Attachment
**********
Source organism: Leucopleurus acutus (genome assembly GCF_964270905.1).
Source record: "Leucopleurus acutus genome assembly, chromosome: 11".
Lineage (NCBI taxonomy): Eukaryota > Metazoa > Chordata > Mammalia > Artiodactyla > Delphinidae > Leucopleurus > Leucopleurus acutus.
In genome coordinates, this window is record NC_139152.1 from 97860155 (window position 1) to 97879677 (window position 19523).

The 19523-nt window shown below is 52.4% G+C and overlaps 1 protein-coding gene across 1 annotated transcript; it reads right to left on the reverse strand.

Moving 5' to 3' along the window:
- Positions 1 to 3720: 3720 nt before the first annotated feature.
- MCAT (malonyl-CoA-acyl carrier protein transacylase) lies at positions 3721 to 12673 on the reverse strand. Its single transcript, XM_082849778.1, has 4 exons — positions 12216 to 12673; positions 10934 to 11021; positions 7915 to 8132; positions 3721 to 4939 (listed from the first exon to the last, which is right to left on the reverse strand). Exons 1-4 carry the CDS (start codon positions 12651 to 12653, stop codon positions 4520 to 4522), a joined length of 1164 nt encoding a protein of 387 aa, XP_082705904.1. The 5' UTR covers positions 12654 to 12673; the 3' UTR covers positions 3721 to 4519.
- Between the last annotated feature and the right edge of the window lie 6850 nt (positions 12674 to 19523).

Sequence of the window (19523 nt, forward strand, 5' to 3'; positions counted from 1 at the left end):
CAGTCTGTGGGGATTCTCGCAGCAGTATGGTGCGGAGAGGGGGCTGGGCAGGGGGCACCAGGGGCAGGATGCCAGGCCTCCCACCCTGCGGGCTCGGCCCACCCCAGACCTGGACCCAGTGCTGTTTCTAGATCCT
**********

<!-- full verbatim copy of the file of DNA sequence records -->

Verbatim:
Source organism: Leucopleurus acutus (genome assembly GCF_964270905.1).
Source record: "Leucopleurus acutus genome assembly, chromosome: 11".
Lineage (NCBI taxonomy): Eukaryota > Metazoa > Chordata > Mammalia > Artiodactyla > Delphinidae > Leucopleurus > Leucopleurus acutus.
In genome coordinates, this window is record NC_139152.1 from 97860155 (window position 1) to 97879677 (window position 19523).

The 19523-nt window shown below is 52.4% G+C and overlaps 1 protein-coding gene across 1 annotated transcript; it reads right to left on the reverse strand.

Moving 5' to 3' along the window:
- Positions 1 to 3720: 3720 nt before the first annotated feature.
- MCAT (malonyl-CoA-acyl carrier protein transacylase) lies at positions 3721 to 12673 on the reverse strand. Its single transcript, XM_082849778.1, has 4 exons — positions 12216 to 12673; positions 10934 to 11021; positions 7915 to 8132; positions 3721 to 4939 (listed from the first exon to the last, which is right to left on the reverse strand). Exons 1-4 carry the CDS (start codon positions 12651 to 12653, stop codon positions 4520 to 4522), a joined length of 1164 nt encoding a protein of 387 aa, XP_082705904.1. The 5' UTR covers positions 12654 to 12673; the 3' UTR covers positions 3721 to 4519.
- Between the last annotated feature and the right edge of the window lie 6850 nt (positions 12674 to 19523).

Sequence of the window (19523 nt, forward strand, 5' to 3'; positions counted from 1 at the left end):
CAGTCTGTGGGGATTCTCGCAGCAGTATGGTGCGGAGAGGGGGCTGGGCAGGGGGCACCAGGGGCAGGATGCCAGGCCTCCCACCCTGCGGGCTCGGCCCACCCCAGACCTGGACCCAGTGCTGTTTCTAGATCCT